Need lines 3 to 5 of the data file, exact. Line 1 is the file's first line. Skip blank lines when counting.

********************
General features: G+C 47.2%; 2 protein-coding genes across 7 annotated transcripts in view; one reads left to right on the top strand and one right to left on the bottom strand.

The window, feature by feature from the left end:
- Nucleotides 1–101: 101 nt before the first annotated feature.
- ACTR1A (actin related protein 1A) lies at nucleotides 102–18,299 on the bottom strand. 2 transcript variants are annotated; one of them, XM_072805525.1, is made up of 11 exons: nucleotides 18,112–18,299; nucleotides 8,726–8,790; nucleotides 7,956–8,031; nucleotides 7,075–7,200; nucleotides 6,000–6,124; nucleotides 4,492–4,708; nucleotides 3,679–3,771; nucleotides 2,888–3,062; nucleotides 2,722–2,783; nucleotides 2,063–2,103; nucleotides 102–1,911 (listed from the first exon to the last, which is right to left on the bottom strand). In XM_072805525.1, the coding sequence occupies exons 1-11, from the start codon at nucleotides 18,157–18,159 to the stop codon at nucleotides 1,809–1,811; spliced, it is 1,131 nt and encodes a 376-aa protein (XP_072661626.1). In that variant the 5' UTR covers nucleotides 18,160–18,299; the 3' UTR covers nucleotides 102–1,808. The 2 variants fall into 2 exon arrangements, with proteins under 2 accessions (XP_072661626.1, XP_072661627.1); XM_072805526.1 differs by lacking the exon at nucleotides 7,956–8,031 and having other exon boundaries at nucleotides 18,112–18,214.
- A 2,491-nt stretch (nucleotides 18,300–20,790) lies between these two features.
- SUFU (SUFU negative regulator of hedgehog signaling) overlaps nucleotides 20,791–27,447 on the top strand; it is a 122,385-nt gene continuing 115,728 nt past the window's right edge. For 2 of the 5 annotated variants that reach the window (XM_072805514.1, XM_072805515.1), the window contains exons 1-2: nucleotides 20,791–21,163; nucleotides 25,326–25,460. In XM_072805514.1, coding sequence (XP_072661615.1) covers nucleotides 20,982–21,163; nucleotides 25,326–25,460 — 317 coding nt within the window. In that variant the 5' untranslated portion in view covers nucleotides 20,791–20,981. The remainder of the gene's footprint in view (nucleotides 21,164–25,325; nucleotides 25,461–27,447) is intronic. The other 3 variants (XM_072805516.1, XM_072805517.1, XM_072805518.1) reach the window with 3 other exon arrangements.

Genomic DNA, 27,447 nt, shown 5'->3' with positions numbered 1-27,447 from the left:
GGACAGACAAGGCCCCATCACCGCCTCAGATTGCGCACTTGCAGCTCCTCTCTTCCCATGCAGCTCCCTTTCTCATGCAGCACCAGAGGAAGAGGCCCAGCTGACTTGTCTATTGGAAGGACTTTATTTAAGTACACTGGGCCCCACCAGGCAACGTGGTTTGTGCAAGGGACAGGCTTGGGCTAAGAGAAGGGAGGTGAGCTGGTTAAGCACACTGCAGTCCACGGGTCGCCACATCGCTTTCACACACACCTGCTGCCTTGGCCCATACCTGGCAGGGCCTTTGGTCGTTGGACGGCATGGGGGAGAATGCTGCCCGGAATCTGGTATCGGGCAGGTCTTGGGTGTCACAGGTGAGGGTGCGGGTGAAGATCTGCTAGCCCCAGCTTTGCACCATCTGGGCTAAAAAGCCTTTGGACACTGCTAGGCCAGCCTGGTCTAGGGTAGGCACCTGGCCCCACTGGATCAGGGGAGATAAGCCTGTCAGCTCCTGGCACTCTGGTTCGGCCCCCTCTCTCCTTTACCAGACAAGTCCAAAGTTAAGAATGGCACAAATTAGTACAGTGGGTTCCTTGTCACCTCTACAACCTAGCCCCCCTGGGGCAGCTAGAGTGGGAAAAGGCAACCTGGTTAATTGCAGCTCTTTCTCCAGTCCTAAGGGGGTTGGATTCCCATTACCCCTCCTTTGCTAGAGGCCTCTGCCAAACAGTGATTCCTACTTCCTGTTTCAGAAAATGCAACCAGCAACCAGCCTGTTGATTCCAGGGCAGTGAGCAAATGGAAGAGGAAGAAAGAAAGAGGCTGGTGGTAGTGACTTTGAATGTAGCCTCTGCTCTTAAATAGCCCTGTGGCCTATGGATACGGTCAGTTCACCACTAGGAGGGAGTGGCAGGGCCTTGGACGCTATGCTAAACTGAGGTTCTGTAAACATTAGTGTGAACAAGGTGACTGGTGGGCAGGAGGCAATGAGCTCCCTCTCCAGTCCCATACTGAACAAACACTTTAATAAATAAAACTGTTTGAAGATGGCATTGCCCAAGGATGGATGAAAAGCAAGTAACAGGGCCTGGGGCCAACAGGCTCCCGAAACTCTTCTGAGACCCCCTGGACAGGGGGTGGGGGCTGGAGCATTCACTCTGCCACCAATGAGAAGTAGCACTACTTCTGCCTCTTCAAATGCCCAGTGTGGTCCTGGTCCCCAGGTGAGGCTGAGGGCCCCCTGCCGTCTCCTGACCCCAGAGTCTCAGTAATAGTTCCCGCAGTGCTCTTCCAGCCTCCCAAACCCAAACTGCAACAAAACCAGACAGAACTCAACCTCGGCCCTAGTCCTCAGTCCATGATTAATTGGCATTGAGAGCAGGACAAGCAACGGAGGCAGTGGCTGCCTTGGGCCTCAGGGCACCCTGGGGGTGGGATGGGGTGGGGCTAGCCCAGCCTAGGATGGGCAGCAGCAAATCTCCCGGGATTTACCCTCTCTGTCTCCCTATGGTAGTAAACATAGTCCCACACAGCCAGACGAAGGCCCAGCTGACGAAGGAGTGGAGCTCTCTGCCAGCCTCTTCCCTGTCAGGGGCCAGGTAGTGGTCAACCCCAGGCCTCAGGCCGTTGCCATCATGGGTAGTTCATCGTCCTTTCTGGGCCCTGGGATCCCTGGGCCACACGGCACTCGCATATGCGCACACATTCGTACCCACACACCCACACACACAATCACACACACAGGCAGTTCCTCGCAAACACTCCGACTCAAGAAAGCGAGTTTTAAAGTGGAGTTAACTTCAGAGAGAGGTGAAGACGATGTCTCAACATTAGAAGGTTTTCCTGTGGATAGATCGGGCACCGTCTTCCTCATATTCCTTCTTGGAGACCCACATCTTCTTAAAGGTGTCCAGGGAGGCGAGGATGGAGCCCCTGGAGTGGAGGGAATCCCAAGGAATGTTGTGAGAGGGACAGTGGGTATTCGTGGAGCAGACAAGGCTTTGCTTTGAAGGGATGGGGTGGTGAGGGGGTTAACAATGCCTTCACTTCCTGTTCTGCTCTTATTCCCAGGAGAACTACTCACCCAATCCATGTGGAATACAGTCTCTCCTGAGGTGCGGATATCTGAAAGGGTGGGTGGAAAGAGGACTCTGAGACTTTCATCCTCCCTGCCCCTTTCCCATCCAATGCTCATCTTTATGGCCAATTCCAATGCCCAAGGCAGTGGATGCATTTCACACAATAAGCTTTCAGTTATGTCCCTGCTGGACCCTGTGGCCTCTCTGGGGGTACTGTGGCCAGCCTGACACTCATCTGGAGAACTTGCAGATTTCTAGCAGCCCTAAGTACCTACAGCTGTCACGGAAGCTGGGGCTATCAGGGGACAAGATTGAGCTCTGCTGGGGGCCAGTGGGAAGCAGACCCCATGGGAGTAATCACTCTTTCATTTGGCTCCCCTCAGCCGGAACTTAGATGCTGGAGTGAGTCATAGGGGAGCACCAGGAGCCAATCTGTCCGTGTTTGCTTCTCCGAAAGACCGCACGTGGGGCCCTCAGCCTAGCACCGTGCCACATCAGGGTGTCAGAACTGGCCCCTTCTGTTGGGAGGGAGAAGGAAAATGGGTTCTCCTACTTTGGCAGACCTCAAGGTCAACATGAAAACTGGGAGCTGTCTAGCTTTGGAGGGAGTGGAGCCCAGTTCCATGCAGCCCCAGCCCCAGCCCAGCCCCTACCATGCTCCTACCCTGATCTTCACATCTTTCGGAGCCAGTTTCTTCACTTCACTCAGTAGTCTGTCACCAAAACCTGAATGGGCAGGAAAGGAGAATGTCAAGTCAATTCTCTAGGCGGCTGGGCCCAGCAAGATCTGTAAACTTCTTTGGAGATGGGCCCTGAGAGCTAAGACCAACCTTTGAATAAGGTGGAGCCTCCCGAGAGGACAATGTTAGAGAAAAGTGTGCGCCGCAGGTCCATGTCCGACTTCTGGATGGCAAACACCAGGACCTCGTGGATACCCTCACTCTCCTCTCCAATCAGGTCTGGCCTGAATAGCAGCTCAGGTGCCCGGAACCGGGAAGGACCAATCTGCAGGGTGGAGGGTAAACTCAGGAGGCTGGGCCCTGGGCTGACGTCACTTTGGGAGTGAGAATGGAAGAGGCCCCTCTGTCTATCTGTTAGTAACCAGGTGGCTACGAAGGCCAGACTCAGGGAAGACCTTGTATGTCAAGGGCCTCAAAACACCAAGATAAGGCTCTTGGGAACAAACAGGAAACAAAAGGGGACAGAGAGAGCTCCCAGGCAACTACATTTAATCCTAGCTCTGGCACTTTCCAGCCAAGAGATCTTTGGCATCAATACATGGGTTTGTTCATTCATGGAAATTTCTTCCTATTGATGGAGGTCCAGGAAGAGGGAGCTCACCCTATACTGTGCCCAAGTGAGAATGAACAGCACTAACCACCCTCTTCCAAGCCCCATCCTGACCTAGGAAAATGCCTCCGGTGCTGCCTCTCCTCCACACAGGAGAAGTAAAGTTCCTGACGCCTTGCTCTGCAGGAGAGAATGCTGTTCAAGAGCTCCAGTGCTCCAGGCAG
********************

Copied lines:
- Nucleotides 1–101: 101 nt before the first annotated feature.
- ACTR1A (actin related protein 1A) lies at nucleotides 102–18,299 on the bottom strand. 2 transcript variants are annotated; one of them, XM_072805525.1, is made up of 11 exons: nucleotides 18,112–18,299; nucleotides 8,726–8,790; nucleotides 7,956–8,031; nucleotides 7,075–7,200; nucleotides 6,000–6,124; nucleotides 4,492–4,708; nucleotides 3,679–3,771; nucleotides 2,888–3,062; nucleotides 2,722–2,783; nucleotides 2,063–2,103; nucleotides 102–1,911 (listed from the first exon to the last, which is right to left on the bottom strand). In XM_072805525.1, the coding sequence occupies exons 1-11, from the start codon at nucleotides 18,157–18,159 to the stop codon at nucleotides 1,809–1,811; spliced, it is 1,131 nt and encodes a 376-aa protein (XP_072661626.1). In that variant the 5' UTR covers nucleotides 18,160–18,299; the 3' UTR covers nucleotides 102–1,808. The 2 variants fall into 2 exon arrangements, with proteins under 2 accessions (XP_072661626.1, XP_072661627.1); XM_072805526.1 differs by lacking the exon at nucleotides 7,956–8,031 and having other exon boundaries at nucleotides 18,112–18,214.
- A 2,491-nt stretch (nucleotides 18,300–20,790) lies between these two features.